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Delhi, Dhaka and a new moment

If land boundary agreement can clear remaining hurdles, India’s leaders will have shown they can come together on matters of national security.

Written by Alyssa Ayres |
Updated: June 27, 2016 9:23:42 pm
Modi Prime Minister Narendra Modi stated his government’s intention to pursue the Land Boundary Agreement (LBA) with Bangladesh.

Alyssa Ayres

At a public meeting in Assam a few days ago, Prime Minister Narendra Modi stated his government’s intention to pursue the Land Boundary Agreement (LBA) with Bangladesh. This agreement, developed through close negotiations between Indian and Bangladeshi officials, had been announced in September 2011 during the then Prime Minister Manmohan Singh’s visit to Dhaka. Sadly, India’s politics got the best of the bill and it has languished ever since. While resolving the border with Bangladesh may seem like a quiet regional development compared with the turmoil in Afghanistan or competition with China, it will in effect deliver a political hat-trick of historic proportions. By resolving this nearly 70-year-old border dispute, India will be able to advance its trade and security ties with Bangladesh. Doing so will position India and its Northeast as a gateway to Southeast Asia. Importantly, it would demonstrate that Modi’s government can overcome even the highest political hurdle and restore global confidence in India.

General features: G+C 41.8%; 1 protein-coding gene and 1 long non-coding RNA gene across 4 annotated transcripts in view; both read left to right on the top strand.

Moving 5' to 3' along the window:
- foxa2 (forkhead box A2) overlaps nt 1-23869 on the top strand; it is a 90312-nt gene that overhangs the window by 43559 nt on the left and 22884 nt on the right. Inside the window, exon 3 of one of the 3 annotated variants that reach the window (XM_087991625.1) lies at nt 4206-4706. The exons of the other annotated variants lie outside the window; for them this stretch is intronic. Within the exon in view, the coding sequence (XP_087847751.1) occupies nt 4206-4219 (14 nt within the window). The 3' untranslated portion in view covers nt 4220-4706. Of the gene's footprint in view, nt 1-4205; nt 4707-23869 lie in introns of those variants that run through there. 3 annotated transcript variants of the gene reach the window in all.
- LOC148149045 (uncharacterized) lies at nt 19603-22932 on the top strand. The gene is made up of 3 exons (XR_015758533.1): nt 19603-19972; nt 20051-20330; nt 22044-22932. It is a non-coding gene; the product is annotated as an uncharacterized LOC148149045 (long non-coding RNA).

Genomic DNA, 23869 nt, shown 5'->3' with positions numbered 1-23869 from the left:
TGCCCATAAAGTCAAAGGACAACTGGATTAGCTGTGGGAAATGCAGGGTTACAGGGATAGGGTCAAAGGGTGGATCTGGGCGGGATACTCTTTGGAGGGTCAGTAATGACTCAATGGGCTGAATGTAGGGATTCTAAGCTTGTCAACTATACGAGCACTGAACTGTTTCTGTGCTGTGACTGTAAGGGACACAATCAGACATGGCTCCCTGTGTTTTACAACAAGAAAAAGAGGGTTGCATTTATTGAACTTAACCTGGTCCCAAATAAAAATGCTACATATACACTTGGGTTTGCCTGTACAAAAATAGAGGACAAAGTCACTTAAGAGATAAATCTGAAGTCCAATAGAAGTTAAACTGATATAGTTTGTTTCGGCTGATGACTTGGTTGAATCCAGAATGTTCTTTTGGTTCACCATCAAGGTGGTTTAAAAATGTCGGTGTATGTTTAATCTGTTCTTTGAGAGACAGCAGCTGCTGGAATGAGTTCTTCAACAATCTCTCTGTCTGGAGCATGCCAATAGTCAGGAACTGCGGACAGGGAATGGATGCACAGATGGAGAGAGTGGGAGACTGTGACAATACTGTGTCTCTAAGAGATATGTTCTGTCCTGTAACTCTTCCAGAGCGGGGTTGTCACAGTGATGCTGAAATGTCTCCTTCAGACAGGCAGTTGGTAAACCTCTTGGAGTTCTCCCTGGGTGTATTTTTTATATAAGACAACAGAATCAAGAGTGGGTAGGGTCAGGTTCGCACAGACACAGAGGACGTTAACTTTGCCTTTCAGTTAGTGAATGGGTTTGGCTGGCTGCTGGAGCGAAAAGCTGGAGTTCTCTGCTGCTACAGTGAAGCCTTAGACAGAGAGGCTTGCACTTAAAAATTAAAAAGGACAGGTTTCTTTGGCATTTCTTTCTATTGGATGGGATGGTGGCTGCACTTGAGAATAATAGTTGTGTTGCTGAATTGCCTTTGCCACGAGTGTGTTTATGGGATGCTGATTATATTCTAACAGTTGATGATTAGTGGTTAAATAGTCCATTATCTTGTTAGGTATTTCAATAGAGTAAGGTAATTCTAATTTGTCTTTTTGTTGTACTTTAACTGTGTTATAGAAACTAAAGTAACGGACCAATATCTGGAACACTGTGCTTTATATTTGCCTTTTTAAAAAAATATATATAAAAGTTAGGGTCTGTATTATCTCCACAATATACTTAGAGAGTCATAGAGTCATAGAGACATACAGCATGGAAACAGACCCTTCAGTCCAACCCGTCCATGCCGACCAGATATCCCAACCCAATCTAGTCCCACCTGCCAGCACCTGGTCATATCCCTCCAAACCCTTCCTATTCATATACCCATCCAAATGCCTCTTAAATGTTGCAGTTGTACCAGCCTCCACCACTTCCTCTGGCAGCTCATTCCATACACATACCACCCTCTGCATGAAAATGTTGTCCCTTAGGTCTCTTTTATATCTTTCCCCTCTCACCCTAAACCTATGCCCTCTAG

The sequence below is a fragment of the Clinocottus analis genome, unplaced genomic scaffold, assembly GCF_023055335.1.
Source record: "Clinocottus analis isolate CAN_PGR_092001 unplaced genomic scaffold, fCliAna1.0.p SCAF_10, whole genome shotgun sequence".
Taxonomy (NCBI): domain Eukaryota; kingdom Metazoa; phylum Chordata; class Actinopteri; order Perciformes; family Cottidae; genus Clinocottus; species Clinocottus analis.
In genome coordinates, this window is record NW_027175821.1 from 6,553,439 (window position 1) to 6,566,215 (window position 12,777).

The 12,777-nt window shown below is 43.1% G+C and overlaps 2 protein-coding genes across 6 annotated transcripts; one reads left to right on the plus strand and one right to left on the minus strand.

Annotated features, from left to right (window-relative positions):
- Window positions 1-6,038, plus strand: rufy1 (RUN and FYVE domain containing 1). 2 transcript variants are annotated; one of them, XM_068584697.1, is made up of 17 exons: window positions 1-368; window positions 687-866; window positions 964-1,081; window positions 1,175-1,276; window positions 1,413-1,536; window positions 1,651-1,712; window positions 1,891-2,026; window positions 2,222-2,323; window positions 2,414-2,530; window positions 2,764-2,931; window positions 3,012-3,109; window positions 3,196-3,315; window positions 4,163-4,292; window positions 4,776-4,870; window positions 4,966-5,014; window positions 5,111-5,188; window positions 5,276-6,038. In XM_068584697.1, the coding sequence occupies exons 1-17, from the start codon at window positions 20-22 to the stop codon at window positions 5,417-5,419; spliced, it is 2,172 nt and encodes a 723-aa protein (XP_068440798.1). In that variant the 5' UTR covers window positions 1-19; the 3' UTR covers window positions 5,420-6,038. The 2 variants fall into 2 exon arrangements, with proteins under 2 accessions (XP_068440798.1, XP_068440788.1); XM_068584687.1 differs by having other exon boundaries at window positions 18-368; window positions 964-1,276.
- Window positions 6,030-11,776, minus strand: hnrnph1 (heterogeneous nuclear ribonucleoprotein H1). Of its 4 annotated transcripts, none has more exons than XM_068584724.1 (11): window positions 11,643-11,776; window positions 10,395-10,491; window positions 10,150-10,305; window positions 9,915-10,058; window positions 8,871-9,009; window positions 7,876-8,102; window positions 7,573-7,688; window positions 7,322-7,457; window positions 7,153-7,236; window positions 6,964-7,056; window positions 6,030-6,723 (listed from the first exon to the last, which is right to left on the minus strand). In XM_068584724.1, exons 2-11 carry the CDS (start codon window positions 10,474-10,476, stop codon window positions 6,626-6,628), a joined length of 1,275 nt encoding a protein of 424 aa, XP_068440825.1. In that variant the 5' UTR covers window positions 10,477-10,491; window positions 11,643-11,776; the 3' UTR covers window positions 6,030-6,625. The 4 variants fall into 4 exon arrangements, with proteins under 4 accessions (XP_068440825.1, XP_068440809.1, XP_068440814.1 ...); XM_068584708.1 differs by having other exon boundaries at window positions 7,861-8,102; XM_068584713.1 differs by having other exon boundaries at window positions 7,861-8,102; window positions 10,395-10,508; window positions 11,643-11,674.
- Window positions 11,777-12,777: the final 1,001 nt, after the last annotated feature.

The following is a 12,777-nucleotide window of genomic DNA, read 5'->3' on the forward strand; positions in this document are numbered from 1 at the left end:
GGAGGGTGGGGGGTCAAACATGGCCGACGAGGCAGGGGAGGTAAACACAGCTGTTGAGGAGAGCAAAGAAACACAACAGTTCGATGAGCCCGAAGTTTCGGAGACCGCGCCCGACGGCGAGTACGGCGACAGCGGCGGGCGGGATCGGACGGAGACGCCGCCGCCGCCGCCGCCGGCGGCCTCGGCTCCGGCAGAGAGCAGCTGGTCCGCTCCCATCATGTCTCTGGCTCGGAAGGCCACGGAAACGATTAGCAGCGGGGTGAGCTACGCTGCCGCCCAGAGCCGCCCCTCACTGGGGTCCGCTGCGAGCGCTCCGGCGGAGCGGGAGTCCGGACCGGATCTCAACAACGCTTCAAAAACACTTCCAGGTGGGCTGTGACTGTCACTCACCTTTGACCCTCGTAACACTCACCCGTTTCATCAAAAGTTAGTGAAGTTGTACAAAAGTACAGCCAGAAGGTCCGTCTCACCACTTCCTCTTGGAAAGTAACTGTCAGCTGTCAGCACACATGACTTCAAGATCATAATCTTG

gp By: C R Sasikumar

The border itself, as an article in The Economist noted three years ago, is the “land that maps forgot”. Literal islands of extraterritoriality dot the most complex parts of this border, with around 200 of these patches of land known as “enclaves” dating back to Partition in 1947. It is hard to administer and unfairly deprives citizens of both countries of access to basic services like electricity, transportation and education. For the estimated 50,000 citizens living in these enclaves, regularisation of the territory to create contiguous land will finally allow them lives unimpeded by the anomaly of being engulfed by another country. That will in and of itself deliver humanitarian gains.

Apart from this obvious benefit, resolving this complicated border will advance India’s economic relations with Bangladesh, important for opening up trade and exchange between India’s $2 trillion economy and Bangladesh’s smaller but consistently fast-growing economy. (Bangladesh is one of J.P. Morgan’s “Frontier 5” markets, as well as a Goldman Sachs “Next 11”.) The LBA is but one of several initiatives central to better economic integration: also under discussion or already in the implementation stage are agreements on trade and commerce, including border markets, the sharing of the waters of the Teesta and other rivers, a rail link between Agartala and Akhaura, and trans-shipment of goods across Bangladesh to India’s Northeast.